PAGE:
Not only is it unrealistic to expect genuine risk to transfer to the contractor for a public project — “the government is ultimately accountable for the delivery of public services” — but even if risk transfer were the goal PFI is still not necessary; the report finds turnkey contracts could transfer risk equally well, and without the 30 year contract (p.21).
On building quality, the Royal Institute of Architects stated that “the quality of the buildings delivered through PFI schemes remained poor in many cases” (p.23). Why? To “maintain the contractor’s preferred levels of profitability”. Citing a study by the Audit Commission in 2003, the report states that though building costs between PFI and non-PFI schools were largely similar, “it did find that the quality of PFI schools was significantly worse than that of the traditionally funded schools” (p.24).
Competition and delivery...
The problems don’t stop there. Contrary to notions of private efficiency, the report finds that 31% of PFI projects are delivered late and 35% run over budget (p.25). MPs found PFI “inherently inflexible”; there was “little evidence of the benefits of these arrangements, but much evidence about the drawbacks, especially for NHS projects” (p.29).
On competition, due to the excessive costs of failed bids - £2m per school and £12m per hospital – PFI is highly uncompetitive. In a third of the projects the NAO assessed, there were only 2 serious bidders (p.30). The section on “assessment bias” is fascinating. In blunt terms, the figures are openly rigged on multiple fronts. Expressing their “surprise” and “concern”, the MPs criticise this widespread “bias to favour PFI” (p.33). In particular, it is assumed that a full 25% of PFI revenues will be paid in corporation tax and hence offset against cost. As for reality, the FT found that “more than 90 PFi projects have been moved offshore” and cites HSBC Infrastructure’s PFI deals where just £100,000 tax was paid on £38m of profits; a rate of less than 0.3%.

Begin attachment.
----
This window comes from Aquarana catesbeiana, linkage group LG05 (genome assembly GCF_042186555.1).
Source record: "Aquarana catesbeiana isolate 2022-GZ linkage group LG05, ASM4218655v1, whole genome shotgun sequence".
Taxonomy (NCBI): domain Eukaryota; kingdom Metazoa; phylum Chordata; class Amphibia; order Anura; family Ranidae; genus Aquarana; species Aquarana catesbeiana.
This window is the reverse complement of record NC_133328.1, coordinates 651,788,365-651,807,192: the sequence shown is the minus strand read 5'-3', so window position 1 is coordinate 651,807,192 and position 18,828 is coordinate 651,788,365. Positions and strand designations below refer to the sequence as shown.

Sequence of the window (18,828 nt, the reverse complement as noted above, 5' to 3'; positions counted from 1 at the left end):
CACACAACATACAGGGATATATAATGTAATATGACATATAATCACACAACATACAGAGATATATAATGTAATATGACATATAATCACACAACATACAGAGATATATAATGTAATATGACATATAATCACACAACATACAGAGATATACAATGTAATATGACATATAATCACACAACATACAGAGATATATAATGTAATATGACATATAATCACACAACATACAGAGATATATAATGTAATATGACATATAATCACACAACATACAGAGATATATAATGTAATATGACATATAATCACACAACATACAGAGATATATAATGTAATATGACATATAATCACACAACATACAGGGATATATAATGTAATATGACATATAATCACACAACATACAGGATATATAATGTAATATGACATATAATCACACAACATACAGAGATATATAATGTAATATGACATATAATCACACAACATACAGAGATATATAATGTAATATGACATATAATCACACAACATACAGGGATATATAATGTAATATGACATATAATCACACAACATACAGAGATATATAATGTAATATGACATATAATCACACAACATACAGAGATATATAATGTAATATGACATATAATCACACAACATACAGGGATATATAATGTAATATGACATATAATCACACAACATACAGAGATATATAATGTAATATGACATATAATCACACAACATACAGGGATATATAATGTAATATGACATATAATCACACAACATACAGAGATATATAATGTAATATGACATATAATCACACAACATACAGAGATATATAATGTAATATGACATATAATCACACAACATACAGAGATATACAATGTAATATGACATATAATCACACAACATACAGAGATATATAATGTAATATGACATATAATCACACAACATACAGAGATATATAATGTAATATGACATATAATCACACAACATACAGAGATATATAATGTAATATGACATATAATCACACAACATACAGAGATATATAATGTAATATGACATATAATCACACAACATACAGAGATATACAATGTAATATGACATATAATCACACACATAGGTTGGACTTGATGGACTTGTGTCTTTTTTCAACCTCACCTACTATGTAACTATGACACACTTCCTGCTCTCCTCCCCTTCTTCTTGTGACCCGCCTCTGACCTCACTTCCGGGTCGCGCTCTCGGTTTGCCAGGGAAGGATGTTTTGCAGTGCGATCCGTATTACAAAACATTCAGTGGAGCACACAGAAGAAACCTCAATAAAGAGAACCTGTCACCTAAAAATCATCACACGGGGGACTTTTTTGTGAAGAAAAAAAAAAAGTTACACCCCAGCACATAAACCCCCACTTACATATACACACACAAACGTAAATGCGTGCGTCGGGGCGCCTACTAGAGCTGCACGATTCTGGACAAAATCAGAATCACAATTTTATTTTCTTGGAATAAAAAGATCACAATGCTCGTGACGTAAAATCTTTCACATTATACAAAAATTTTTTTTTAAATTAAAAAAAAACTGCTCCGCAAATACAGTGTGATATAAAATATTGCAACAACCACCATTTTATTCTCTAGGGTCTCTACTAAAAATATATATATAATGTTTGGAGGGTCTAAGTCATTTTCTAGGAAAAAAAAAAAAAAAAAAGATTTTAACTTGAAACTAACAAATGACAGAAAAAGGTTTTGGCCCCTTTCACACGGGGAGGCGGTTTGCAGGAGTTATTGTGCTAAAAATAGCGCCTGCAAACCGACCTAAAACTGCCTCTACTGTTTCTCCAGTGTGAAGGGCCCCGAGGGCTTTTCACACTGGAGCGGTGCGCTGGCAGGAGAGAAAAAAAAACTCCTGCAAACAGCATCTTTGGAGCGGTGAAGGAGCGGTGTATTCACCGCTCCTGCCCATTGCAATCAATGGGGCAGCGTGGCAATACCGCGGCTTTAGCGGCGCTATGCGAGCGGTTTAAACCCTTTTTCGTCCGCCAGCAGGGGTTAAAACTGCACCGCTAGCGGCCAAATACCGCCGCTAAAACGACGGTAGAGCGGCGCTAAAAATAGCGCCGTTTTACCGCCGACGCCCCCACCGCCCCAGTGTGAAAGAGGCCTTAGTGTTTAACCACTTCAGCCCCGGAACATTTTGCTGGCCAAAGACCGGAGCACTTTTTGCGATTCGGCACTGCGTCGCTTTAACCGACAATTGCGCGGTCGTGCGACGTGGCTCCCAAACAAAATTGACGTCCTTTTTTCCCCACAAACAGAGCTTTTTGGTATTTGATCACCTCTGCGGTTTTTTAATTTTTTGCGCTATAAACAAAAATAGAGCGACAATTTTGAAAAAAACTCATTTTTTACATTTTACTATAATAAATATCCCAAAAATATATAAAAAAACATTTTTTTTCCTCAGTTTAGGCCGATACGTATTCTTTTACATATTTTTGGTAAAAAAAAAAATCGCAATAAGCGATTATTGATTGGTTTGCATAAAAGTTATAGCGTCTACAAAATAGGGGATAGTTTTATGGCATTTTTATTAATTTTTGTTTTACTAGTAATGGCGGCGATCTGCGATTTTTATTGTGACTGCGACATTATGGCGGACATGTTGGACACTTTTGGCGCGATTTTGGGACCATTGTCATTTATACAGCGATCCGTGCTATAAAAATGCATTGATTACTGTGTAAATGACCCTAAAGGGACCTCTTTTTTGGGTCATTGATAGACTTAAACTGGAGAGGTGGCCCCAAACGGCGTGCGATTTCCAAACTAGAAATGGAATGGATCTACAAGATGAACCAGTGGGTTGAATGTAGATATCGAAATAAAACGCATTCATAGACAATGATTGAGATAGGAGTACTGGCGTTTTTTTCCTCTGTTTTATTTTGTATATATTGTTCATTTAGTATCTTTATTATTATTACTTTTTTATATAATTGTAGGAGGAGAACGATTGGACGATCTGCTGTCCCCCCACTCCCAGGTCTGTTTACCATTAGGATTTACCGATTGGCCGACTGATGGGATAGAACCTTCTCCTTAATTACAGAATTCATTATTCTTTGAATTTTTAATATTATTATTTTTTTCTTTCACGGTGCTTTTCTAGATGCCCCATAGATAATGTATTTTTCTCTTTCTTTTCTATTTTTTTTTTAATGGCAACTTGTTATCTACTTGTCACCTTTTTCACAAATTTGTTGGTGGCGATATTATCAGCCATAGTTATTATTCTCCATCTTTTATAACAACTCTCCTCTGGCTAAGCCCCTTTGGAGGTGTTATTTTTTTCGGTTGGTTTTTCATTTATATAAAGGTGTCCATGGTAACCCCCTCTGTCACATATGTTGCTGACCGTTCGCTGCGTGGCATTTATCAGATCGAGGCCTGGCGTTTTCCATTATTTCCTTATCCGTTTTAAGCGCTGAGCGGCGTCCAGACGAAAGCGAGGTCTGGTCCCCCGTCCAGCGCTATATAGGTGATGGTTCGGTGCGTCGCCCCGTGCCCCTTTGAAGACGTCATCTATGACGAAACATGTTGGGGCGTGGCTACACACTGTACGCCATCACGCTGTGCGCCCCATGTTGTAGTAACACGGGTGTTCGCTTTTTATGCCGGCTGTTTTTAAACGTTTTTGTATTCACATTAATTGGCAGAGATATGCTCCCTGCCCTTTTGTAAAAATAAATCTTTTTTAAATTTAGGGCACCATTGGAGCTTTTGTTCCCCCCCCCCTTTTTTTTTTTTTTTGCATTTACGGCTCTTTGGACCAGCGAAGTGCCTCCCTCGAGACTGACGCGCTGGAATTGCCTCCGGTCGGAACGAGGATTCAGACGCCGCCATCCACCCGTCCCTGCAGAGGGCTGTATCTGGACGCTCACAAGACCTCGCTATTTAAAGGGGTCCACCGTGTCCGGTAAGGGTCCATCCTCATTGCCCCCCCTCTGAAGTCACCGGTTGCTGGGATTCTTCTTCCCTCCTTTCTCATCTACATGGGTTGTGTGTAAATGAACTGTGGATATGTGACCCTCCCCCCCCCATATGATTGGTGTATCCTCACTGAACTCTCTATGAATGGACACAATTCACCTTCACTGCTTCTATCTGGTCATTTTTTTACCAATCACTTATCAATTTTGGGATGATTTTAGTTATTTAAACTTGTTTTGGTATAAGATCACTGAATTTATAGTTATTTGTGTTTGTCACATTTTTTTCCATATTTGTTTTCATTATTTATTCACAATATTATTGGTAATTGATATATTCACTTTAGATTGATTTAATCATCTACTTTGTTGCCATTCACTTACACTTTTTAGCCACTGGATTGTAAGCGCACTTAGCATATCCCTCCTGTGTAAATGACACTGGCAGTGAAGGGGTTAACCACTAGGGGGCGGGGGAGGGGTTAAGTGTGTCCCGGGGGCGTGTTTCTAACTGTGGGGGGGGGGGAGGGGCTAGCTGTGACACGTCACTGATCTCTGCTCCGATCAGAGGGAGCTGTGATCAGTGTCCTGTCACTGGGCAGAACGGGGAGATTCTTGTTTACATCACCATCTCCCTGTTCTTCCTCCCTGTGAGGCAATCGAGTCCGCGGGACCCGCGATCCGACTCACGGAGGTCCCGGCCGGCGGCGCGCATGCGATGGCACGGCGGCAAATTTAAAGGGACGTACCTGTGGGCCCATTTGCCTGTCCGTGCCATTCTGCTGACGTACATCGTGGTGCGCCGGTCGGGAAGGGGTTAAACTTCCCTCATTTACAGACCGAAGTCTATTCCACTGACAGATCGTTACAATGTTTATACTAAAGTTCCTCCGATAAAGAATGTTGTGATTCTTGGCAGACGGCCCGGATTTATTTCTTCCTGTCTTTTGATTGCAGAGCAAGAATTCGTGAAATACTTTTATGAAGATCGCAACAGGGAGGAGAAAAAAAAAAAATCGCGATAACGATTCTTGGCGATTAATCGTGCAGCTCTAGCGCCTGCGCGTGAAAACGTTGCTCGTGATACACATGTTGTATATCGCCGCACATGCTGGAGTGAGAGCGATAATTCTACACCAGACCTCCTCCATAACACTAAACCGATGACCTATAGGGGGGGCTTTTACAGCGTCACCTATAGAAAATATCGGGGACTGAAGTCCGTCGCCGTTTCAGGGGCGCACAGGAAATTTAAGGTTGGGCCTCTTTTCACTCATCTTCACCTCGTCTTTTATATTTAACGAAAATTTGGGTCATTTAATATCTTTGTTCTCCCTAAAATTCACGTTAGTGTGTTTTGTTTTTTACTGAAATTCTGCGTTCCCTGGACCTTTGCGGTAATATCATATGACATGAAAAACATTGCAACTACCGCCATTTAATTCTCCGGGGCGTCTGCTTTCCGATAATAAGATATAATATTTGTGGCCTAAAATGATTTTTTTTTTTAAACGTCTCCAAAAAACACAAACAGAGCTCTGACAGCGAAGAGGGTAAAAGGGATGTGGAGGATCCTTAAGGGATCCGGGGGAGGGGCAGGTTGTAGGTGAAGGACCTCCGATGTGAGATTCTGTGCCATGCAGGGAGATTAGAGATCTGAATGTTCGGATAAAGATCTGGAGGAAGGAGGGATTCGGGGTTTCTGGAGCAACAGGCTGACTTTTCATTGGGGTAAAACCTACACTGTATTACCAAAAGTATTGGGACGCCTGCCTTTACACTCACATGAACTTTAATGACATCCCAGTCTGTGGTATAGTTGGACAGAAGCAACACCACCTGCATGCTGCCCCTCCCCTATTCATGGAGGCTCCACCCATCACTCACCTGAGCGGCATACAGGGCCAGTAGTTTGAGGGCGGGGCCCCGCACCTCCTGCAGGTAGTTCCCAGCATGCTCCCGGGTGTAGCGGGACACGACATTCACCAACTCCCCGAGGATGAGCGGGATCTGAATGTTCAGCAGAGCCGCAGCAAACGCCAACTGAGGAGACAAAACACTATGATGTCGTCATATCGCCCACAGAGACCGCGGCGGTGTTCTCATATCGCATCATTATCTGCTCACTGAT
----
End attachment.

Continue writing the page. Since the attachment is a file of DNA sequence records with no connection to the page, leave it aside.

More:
Value for money...
Finally, on value for money, it is found that the financing costs of PFI are now “significantly higher” than standard procurement:
“We have not seen evidence to suggest that this inefficient method of financing has been offset by the perceived benefits of PFI from increased risk transfer. On the contrary there is evidence of the opposite.” (p.35)
The real reason... hiding government borrowing?
What then is the attraction to overpriced, late, poor quality, inflexible and uncompetitive procurement? The report suggests PFI has been favoured for its accounting benefits, keeping government borrowing off the balance sheet. Due to changes in accounting methodology in 2009, PFI projects are now on departmental balance sheets but, crucially, not the National Accounts depicting deficits and debt. If our PFI obligations were all brought onto the balance sheet it would add an additional 2.5% GDP, or £35bn, to the national debt (p.12).
Whilst this is clearly an attraction, PFI should be considered in the wider milieu of 21st century England: public services are significantly geared towards private profit.
PFI is now an enormous industry dominated by the big construction firms, banks and accountancy firms. Indeed, so lucrative has it become that there is now a thriving secondary market trading in PFI equity, the average profit margin on which was found to be over 50%.
“As infrastructure funds increase their offshore portfolios of PFI assets, they will use their power to influence decisions affecting the future management and provision of key public facilities.” (Professor Dexter Whitfield)
There is far more keeping PFI rumbling on than just “Enron accounting” perks.
Westminster, once again, seems to have forgotten exactly who it is supposed to represent.